Government officials are in favor of expanding drug treatment centers that offer medication-assisted treatment (MAT) services for residents of Modesto and the rest of Stanislaus County. It is the county’s duty to provide treatment for its people, said County Supervisor Jim DeMartini, instead of sending them elsewhere.
Last month, U.S. Attorney McGregor Scott of the Eastern District of California held a media conference in Modesto on law enforcement efforts to address methamphetamine and fentanyl trafficking. Scott cautioned that fentanyl may soon become a major problem for the state.
In a recent drug bust in Turlock, also in Stanislaus County, law enforcement officials intercepted 5 kilograms of the substance. Scott said that when fentanyl powder is mixed with other substances into pill form, it can be very dangerous.
Despite hindrances from Proposition 47, state law enforcement has increased its efforts to deter illegal drug use.
While illegal drug distribution in the state is significantly problematic, the rising amount of physician-prescribed opioid medication is of equal concern.
State legislation was passed in 2016 to require physicians to register for and consult the Controlled Substance Utilization Review and Evaluation System (CURES) before prescribing potentially habit-forming medications to patients.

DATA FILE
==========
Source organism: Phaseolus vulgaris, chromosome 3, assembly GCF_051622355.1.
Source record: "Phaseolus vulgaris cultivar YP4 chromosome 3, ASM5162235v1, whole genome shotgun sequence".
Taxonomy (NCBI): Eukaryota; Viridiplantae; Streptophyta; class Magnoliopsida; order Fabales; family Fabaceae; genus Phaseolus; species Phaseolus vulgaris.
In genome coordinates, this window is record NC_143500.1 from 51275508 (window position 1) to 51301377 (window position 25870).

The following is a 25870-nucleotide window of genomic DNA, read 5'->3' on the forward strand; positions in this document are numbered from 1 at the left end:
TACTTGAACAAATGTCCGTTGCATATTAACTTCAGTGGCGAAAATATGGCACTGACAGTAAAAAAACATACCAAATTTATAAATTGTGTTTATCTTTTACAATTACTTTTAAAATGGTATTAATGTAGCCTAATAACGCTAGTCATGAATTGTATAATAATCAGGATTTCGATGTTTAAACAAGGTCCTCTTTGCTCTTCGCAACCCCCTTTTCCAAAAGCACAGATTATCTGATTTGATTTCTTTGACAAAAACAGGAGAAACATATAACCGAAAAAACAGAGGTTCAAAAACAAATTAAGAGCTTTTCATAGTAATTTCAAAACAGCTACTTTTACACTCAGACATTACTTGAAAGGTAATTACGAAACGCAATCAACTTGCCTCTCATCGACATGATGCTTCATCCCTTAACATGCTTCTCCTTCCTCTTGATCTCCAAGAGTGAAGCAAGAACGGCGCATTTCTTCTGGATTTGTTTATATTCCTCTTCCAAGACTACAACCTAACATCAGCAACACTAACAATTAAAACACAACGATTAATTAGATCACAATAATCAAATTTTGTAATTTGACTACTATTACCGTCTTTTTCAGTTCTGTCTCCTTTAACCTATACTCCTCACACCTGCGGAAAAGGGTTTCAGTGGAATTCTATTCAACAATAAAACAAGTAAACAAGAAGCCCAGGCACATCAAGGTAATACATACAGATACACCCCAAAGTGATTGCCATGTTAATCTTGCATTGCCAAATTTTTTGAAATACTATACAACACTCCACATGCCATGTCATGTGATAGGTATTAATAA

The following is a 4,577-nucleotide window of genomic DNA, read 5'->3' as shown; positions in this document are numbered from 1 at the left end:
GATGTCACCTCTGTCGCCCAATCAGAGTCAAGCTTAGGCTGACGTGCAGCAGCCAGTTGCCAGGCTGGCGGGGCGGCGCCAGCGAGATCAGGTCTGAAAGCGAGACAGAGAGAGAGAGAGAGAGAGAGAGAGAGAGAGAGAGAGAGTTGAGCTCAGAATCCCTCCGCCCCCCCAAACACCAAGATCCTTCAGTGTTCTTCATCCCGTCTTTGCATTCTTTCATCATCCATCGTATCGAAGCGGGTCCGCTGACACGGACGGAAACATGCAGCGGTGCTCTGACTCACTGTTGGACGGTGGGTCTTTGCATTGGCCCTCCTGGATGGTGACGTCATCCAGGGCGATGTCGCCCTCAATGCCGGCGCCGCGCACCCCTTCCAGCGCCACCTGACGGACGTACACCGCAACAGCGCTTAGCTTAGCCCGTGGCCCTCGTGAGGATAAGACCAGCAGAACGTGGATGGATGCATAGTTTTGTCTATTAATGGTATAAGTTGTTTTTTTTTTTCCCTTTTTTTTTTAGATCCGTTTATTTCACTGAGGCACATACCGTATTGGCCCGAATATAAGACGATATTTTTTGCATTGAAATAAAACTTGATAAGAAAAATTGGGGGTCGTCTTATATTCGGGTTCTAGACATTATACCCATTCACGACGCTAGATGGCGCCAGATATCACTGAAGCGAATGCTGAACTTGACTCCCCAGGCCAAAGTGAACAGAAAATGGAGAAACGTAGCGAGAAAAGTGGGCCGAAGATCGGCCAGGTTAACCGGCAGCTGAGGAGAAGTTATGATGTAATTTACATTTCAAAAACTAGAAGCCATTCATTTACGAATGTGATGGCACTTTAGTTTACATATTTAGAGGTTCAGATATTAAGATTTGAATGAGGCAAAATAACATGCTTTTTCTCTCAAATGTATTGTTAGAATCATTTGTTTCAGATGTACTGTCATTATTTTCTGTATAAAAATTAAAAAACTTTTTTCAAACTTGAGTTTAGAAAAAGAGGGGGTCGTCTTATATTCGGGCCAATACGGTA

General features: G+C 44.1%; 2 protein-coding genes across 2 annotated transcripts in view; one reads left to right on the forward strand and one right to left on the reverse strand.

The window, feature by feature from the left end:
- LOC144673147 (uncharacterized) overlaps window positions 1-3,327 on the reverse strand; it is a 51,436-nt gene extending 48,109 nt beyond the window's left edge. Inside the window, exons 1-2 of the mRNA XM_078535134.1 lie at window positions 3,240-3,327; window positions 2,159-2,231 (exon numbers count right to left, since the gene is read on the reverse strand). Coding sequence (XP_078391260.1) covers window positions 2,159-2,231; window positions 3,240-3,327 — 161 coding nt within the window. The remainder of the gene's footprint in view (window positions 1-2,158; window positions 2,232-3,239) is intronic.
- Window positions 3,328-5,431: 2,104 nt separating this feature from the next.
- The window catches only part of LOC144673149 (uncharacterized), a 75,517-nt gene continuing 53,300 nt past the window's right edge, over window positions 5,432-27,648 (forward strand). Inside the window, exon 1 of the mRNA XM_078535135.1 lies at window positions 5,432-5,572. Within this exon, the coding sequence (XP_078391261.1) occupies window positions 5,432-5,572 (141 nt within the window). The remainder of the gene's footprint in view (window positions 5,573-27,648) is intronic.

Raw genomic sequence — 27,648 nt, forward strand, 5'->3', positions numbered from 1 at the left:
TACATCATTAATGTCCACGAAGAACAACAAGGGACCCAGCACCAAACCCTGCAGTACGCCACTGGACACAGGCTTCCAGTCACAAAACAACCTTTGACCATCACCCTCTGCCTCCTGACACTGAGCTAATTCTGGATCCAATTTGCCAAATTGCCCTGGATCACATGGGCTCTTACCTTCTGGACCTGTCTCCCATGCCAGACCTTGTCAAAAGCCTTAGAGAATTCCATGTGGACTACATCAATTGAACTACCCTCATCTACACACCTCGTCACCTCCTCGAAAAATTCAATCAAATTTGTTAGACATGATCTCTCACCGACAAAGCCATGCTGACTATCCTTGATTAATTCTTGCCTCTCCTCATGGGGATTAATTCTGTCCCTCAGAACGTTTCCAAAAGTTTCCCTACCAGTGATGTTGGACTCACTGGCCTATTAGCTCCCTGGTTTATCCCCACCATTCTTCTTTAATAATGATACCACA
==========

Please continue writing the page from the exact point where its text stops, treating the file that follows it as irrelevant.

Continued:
More than 40,000 pharmacists and 128,000 prescribers were registered for the database last year, said Department of Justice CURES manager Tina Farales.
However, numerous delays and testing to make sure the database can handle an increased capacity of patient information and additional users, have left CURES uncertified. Because of this, doctors will not be legally mandated to use CURES until early 2019.
The California Opioid Overdose Surveillance Dashboard (COOSD), which was created through a collaboration between the California Department of Public Health and other state agencies, recently finalized its 2016 data. The COOSD revealed that Stanislaus County reported 14 opioid-related overdose deaths and 110 opioid-related hospitalizations that year. However, county physicians wrote 567,941 opioid prescriptions, out of the state’s 23,684,377 total opioid prescriptions.
Exacerbating the number of prescriptions… (Continue Reading)